In our recent investment commentary, we highlighted research regarding plan design and plan participants. The research clearly highlights the effects that plan design can have on plan participants and retirement outcomes. While the study largely confirms that automatic enrollment has a strong effect on participant saving and investing behavior, it also alleviates fears that many plan sponsors have in making these elections for employees. Only ~5% of participants in plans with an automatic enrollment feature made changes to reduce the savings behavior created by those features. Please reach out if you have any questions regarding the commentary or the plan design of your plan.
Using an automatic enrollment feature in defined contribution plans, eligible participants are automatically enrolled in the plan at a set deferral rate, with the ability to opt-out at any moment. In “Automatic enrollment: The power of the default[i],” Vanguard’s Jeffrey W Clark and Jean A. Young draw from 42 months[ii] of Vanguard recordkeeping data to provide updated statistics to their previous report on the effects of automatic enrollment on participant behavior. While the study largely confirms that automatic enrollment has a strong effect on participant saving and investing behavior, it also alleviates fears that many plan sponsors have in making these elections for employees. Only ~5% of participants in plans with an automatic enrollment feature made changes to reduce the savings behavior created by those features.
II. Participation Rates
As seen in Figure 1 below, the participation rate for new employees was 91% through automatic enrollment versus 28% through voluntary enrollment, tripling the participation rates among new employees. There is also an effect on participants remaining active in the plan. After three years, 92% of automatically enrolled participants remained active, compared to 29% of participants who enrolled voluntarily.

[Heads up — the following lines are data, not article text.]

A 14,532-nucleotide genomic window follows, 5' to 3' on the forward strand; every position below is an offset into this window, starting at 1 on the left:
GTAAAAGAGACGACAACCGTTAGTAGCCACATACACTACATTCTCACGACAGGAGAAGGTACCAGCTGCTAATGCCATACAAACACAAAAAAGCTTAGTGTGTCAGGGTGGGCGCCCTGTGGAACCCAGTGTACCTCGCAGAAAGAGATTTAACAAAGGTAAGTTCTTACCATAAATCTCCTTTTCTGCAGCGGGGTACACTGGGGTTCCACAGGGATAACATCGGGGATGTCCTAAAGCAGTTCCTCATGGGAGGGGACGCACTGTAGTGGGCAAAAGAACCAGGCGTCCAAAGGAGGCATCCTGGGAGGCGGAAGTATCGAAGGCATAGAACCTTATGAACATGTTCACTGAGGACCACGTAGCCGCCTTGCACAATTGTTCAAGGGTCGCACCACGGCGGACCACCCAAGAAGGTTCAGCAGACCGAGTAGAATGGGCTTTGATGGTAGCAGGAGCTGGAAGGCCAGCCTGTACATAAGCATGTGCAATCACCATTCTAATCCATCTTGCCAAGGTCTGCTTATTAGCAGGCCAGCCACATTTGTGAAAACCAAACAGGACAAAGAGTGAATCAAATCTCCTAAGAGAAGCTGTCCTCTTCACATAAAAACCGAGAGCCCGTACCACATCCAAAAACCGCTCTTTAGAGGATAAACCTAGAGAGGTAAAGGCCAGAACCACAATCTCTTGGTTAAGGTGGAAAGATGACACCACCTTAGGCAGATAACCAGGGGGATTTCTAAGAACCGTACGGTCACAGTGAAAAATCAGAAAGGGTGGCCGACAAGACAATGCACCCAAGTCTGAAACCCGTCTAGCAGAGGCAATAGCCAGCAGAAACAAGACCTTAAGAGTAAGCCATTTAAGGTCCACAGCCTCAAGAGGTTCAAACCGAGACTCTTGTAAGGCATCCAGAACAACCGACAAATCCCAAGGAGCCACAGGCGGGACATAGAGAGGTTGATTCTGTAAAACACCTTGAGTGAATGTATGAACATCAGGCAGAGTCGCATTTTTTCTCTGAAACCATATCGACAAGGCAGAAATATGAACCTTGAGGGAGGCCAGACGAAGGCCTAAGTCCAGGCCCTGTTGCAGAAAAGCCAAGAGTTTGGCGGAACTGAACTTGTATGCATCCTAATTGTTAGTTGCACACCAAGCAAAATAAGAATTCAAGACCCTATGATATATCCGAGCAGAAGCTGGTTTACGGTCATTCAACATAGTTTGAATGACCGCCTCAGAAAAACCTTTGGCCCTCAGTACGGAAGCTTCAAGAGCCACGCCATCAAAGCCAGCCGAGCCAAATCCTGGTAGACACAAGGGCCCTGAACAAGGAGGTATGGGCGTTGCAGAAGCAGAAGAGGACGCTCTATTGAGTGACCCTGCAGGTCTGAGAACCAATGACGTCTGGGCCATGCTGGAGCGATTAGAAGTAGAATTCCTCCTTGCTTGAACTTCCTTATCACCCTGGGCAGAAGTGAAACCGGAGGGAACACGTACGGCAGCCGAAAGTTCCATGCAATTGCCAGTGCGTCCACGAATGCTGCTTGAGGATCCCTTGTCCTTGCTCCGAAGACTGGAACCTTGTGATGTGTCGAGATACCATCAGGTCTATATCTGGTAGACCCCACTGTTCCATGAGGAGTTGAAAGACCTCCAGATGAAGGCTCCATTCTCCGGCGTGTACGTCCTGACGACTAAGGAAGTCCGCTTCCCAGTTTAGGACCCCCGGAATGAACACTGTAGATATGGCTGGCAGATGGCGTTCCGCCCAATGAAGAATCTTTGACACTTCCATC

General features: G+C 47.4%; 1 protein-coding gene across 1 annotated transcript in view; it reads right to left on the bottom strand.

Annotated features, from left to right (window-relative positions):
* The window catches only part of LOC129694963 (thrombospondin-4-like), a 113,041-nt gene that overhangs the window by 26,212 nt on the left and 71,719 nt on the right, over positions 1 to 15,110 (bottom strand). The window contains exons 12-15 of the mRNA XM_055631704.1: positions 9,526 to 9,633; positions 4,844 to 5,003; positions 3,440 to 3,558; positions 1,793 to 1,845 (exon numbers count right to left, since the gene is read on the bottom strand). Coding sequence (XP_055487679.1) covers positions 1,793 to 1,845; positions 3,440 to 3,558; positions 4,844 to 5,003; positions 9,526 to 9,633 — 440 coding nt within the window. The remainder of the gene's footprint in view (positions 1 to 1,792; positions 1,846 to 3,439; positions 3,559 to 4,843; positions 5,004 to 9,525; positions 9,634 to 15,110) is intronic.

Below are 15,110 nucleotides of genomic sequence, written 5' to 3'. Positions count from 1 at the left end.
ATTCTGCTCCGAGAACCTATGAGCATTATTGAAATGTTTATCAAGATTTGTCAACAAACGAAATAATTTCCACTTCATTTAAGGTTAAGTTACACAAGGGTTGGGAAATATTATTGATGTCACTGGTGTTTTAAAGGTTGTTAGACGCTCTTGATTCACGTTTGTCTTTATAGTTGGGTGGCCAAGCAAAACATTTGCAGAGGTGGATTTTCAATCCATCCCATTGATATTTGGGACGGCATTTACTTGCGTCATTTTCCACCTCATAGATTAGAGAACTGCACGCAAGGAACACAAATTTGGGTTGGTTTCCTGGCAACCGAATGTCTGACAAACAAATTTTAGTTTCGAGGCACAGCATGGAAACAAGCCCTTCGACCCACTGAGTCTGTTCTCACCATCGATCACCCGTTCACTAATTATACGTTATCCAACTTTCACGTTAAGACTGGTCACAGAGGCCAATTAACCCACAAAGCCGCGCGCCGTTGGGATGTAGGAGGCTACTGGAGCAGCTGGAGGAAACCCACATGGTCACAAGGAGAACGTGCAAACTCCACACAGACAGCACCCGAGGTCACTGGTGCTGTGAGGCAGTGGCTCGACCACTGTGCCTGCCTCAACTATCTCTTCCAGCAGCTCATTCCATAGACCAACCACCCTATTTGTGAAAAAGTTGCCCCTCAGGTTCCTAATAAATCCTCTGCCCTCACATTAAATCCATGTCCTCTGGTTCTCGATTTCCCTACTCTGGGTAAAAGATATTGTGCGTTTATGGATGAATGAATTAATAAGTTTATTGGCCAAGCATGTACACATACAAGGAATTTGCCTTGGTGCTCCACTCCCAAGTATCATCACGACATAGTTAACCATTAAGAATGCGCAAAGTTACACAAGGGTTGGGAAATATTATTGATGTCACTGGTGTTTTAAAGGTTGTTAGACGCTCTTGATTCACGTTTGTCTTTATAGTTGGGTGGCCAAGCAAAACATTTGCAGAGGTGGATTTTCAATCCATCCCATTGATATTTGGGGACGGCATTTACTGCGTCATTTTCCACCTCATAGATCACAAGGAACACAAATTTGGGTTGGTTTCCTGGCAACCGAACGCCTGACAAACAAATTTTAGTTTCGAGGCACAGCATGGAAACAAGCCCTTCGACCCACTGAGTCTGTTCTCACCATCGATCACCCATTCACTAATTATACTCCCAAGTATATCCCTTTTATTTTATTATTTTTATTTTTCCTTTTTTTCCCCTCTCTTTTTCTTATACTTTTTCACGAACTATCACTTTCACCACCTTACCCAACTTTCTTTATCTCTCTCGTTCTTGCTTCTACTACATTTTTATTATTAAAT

Figure 1. Participation Rates and Automatic Enrollment
The demographics of participants that one would intuitively think are most effected by automatic enrollment are supported by the research data. Researchers noted that automatic enrollment has the greatest impact on participation among young and low-income employees. Notably, via automatic enrollment, 9 out of every 10 employees under the age of 25 became plan participants, compared to less than 2 out of 10 under voluntary enrollment.
III. Contribution Rates
One consideration when establishing an automatic enrollment feature is whether to establish an annual increasing deferral rate. Vanguard’s research showed that for both increasing and non-increasing deferral rate plans, more than 9 in 10 participants remained at the initial default deferral rate or higher versus choosing to lower their deferral rate.
As seen in Figure 2 below, in automatic enrollment plans without an increase option, the proportion of participants who continue to defer at the default deferral rate established by the plan sponsor decreases over time, and only 5% made changes to lower their deferral rate. One-third of participants, after three years, had decided to adjust from the plan sponsor’s default and increase deferral rates, while another quarter chose to adjust the default, increase their deferral rate, and sign up for a deferral rate rise.
Figure 2. Automatic Enrollment with no Annual Increase